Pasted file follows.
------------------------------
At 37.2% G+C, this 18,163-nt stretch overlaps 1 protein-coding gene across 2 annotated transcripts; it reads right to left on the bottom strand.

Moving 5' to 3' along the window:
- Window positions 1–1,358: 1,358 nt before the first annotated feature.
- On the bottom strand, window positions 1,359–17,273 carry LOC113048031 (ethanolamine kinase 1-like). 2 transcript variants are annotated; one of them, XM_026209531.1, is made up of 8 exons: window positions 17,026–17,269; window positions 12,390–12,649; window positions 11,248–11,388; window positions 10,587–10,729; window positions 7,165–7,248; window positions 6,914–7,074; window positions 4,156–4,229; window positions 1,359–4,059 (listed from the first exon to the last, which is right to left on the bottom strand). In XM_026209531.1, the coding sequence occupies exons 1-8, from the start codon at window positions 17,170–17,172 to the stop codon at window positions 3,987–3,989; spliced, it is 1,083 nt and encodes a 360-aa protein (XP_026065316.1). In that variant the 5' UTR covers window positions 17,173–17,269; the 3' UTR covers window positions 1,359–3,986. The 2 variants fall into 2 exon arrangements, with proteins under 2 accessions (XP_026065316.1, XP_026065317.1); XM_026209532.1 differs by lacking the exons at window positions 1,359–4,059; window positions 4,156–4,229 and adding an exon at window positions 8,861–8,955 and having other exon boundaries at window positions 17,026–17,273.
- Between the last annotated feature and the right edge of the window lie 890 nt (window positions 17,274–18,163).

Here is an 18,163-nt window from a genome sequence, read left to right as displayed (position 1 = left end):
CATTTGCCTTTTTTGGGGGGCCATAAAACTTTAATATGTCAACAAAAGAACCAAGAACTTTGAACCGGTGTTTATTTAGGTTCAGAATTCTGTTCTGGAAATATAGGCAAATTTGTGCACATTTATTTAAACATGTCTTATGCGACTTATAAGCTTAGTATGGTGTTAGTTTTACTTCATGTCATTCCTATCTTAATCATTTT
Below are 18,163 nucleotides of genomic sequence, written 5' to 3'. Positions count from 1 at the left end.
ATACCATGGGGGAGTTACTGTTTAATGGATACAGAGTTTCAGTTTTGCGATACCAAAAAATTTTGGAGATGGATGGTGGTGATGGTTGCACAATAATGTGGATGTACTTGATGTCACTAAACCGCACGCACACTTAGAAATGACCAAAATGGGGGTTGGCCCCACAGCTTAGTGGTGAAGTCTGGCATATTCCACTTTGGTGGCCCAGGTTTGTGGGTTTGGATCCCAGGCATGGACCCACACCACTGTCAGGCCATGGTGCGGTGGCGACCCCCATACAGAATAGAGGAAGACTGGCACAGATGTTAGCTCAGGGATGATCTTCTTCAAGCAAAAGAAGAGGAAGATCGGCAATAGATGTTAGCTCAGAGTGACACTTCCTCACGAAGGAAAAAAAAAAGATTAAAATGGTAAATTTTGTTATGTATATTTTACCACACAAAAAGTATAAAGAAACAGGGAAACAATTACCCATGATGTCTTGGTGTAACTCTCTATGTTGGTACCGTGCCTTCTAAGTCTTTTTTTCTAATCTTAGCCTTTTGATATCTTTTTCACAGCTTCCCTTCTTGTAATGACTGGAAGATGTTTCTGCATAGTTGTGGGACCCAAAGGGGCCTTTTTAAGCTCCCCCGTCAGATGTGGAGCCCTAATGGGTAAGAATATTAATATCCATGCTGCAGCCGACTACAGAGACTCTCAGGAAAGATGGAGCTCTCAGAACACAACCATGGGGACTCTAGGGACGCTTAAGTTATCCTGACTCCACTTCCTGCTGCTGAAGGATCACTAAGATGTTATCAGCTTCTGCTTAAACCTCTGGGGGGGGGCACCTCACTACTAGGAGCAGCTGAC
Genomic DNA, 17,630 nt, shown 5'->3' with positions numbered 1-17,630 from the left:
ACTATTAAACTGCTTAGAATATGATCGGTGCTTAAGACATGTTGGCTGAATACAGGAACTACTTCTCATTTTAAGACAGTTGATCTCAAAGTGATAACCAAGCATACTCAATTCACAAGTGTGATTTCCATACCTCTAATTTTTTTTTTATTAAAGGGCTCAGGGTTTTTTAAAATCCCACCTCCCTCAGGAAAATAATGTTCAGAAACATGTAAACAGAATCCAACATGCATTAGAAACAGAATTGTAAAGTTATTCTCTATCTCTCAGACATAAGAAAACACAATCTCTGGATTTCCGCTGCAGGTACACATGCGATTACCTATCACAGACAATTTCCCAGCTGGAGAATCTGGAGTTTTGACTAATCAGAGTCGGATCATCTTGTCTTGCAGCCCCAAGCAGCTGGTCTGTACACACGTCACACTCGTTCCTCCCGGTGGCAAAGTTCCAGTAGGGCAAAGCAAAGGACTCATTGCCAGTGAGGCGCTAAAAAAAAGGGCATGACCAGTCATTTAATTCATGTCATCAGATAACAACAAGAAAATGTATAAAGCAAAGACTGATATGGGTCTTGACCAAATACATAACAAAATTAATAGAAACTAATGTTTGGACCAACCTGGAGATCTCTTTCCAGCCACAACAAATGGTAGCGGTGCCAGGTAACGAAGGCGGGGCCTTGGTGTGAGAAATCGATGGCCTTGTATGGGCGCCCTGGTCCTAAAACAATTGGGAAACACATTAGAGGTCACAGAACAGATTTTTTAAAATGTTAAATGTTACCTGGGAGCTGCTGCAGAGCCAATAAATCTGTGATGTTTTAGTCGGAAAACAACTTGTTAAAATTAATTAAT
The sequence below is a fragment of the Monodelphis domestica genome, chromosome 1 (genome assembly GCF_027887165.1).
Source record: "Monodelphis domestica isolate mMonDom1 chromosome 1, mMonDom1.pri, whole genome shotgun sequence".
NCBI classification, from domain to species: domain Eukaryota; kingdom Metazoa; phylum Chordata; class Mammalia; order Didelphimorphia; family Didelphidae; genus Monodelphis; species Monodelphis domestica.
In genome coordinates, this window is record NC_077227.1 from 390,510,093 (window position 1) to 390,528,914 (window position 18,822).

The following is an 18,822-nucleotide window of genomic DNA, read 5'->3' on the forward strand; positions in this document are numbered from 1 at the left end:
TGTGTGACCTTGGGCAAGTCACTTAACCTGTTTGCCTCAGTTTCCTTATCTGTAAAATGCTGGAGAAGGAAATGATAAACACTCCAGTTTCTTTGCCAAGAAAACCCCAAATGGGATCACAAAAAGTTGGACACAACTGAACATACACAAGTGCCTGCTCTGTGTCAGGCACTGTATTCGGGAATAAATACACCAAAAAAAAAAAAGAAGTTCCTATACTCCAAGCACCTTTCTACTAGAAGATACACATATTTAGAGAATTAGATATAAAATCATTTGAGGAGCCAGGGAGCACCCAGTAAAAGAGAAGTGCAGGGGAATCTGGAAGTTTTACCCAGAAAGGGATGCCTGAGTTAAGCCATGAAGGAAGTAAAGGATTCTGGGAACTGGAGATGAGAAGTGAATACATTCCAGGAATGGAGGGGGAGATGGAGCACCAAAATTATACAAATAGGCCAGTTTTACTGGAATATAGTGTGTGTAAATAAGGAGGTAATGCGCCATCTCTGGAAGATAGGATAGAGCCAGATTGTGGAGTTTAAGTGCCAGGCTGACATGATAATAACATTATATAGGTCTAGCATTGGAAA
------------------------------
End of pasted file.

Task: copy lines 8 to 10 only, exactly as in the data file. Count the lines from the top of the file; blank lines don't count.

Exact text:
Below are 18,163 nucleotides of genomic sequence, written 5' to 3'. Positions count from 1 at the left end.
ATACCATGGGGGAGTTACTGTTTAATGGATACAGAGTTTCAGTTTTGCGATACCAAAAAATTTTGGAGATGGATGGTGGTGATGGTTGCACAATAATGTGGATGTACTTGATGTCACTAAACCGCACGCACACTTAGAAATGACCAAAATGGGGGTTGGCCCCACAGCTTAGTGGTGAAGTCTGGCATATTCCACTTTGGTGGCCCAGGTTTGTGGGTTTGGATCCCAGGCATGGACCCACACCACTGTCAGGCCATGGTGCGGTGGCGACCCCCATACAGAATAGAGGAAGACTGGCACAGATGTTAGCTCAGGGATGATCTTCTTCAAGCAAAAGAAGAGGAAGATCGGCAATAGATGTTAGCTCAGAGTGACACTTCCTCACGAAGGAAAAAAAAAAGATTAAAATGGTAAATTTTGTTATGTATATTTTACCACACAAAAAGTATAAAGAAACAGGGAAACAATTACCCATGATGTCTTGGTGTAACTCTCTATGTTGGTACCGTGCCTTCTAAGTCTTTTTTTCTAATCTTAGCCTTTTGATATCTTTTTCACAGCTTCCCTTCTTGTAATGACTGGAAGATGTTTCTGCATAGTTGTGGGACCCAAAGGGGCCTTTTTAAGCTCCCCCGTCAGATGTGGAGCCCTAATGGGTAAGAATATTAATATCCATGCTGCAGCCGACTACAGAGACTCTCAGGAAAGATGGAGCTCTCAGAACACAACCATGGGGACTCTAGGGACGCTTAAGTTATCCTGACTCCACTTCCTGCTGCTGAAGGATCACTAAGATGTTATCAGCTTCTGCTTAAACCTCTGGGGGGGGGCACCTCACTACTAGGAGCAGCTGAC
Genomic DNA, 17,630 nt, shown 5'->3' with positions numbered 1-17,630 from the left: